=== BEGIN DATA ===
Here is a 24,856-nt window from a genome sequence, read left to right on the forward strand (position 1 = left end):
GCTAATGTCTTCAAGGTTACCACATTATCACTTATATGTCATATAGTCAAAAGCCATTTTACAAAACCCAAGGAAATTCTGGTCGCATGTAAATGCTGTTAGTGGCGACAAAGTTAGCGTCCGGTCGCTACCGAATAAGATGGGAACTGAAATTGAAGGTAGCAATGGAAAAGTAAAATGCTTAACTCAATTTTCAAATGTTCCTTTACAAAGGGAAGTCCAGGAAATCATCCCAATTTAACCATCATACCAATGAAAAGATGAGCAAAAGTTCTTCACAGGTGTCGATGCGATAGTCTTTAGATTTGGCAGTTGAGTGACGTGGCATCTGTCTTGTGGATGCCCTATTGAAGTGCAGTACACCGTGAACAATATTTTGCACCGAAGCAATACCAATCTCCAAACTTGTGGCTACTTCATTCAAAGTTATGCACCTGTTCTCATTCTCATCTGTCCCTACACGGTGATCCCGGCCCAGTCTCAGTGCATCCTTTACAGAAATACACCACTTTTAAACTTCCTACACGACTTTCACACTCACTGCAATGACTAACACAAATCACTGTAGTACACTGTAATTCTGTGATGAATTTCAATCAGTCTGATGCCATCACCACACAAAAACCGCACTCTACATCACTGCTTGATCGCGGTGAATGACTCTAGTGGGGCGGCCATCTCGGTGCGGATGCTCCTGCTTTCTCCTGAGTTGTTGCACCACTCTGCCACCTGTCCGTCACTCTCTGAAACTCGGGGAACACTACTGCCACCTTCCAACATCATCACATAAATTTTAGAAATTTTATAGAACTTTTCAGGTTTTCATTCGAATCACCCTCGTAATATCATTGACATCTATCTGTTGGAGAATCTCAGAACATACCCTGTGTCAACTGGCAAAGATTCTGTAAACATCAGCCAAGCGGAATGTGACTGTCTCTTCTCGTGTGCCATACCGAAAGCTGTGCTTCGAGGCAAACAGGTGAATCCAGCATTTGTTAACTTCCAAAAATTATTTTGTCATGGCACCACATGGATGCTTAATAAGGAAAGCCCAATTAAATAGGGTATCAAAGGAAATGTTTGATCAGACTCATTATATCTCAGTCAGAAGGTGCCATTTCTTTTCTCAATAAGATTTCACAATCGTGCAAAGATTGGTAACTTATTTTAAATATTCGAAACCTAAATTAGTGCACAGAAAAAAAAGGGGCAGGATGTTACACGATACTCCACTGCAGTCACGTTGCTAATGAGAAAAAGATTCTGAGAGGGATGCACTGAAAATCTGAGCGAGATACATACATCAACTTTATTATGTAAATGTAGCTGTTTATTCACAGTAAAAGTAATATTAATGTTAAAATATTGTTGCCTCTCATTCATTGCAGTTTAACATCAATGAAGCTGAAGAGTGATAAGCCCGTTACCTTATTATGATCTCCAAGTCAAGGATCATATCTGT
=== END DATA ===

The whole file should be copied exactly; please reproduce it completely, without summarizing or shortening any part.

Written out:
Here is a 24,856-nt window from a genome sequence, read left to right on the forward strand (position 1 = left end):
GCTAATGTCTTCAAGGTTACCACATTATCACTTATATGTCATATAGTCAAAAGCCATTTTACAAAACCCAAGGAAATTCTGGTCGCATGTAAATGCTGTTAGTGGCGACAAAGTTAGCGTCCGGTCGCTACCGAATAAGATGGGAACTGAAATTGAAGGTAGCAATGGAAAAGTAAAATGCTTAACTCAATTTTCAAATGTTCCTTTACAAAGGGAAGTCCAGGAAATCATCCCAATTTAACCATCATACCAATGAAAAGATGAGCAAAAGTTCTTCACAGGTGTCGATGCGATAGTCTTTAGATTTGGCAGTTGAGTGACGTGGCATCTGTCTTGTGGATGCCCTATTGAAGTGCAGTACACCGTGAACAATATTTTGCACCGAAGCAATACCAATCTCCAAACTTGTGGCTACTTCATTCAAAGTTATGCACCTGTTCTCATTCTCATCTGTCCCTACACGGTGATCCCGGCCCAGTCTCAGTGCATCCTTTACAGAAATACACCACTTTTAAACTTCCTACACGACTTTCACACTCACTGCAATGACTAACACAAATCACTGTAGTACACTGTAATTCTGTGATGAATTTCAATCAGTCTGATGCCATCACCACACAAAAACCGCACTCTACATCACTGCTTGATCGCGGTGAATGACTCTAGTGGGGCGGCCATCTCGGTGCGGATGCTCCTGCTTTCTCCTGAGTTGTTGCACCACTCTGCCACCTGTCCGTCACTCTCTGAAACTCGGGGAACACTACTGCCACCTTCCAACATCATCACATAAATTTTAGAAATTTTATAGAACTTTTCAGGTTTTCATTCGAATCACCCTCGTAATATCATTGACATCTATCTGTTGGAGAATCTCAGAACATACCCTGTGTCAACTGGCAAAGATTCTGTAAACATCAGCCAAGCGGAATGTGACTGTCTCTTCTCGTGTGCCATACCGAAAGCTGTGCTTCGAGGCAAACAGGTGAATCCAGCATTTGTTAACTTCCAAAAATTATTTTGTCATGGCACCACATGGATGCTTAATAAGGAAAGCCCAATTAAATAGGGTATCAAAGGAAATGTTTGATCAGACTCATTATATCTCAGTCAGAAGGTGCCATTTCTTTTCTCAATAAGATTTCACAATCGTGCAAAGATTGGTAACTTATTTTAAATATTCGAAACCTAAATTAGTGCACAGAAAAAAAAGGGGCAGGATGTTACACGATACTCCACTGCAGTCACGTTGCTAATGAGAAAAAGATTCTGAGAGGGATGCACTGAAAATCTGAGCGAGATACATACATCAACTTTATTATGTAAATGTAGCTGTTTATTCACAGTAAAAGTAATATTAATGTTAAAATATTGTTGCCTCTCATTCATTGCAGTTTAACATCAATGAAGCTGAAGAGTGATAAGCCCGTTACCTTATTATGATCTCCAAGTCAAGGATCATATCTGT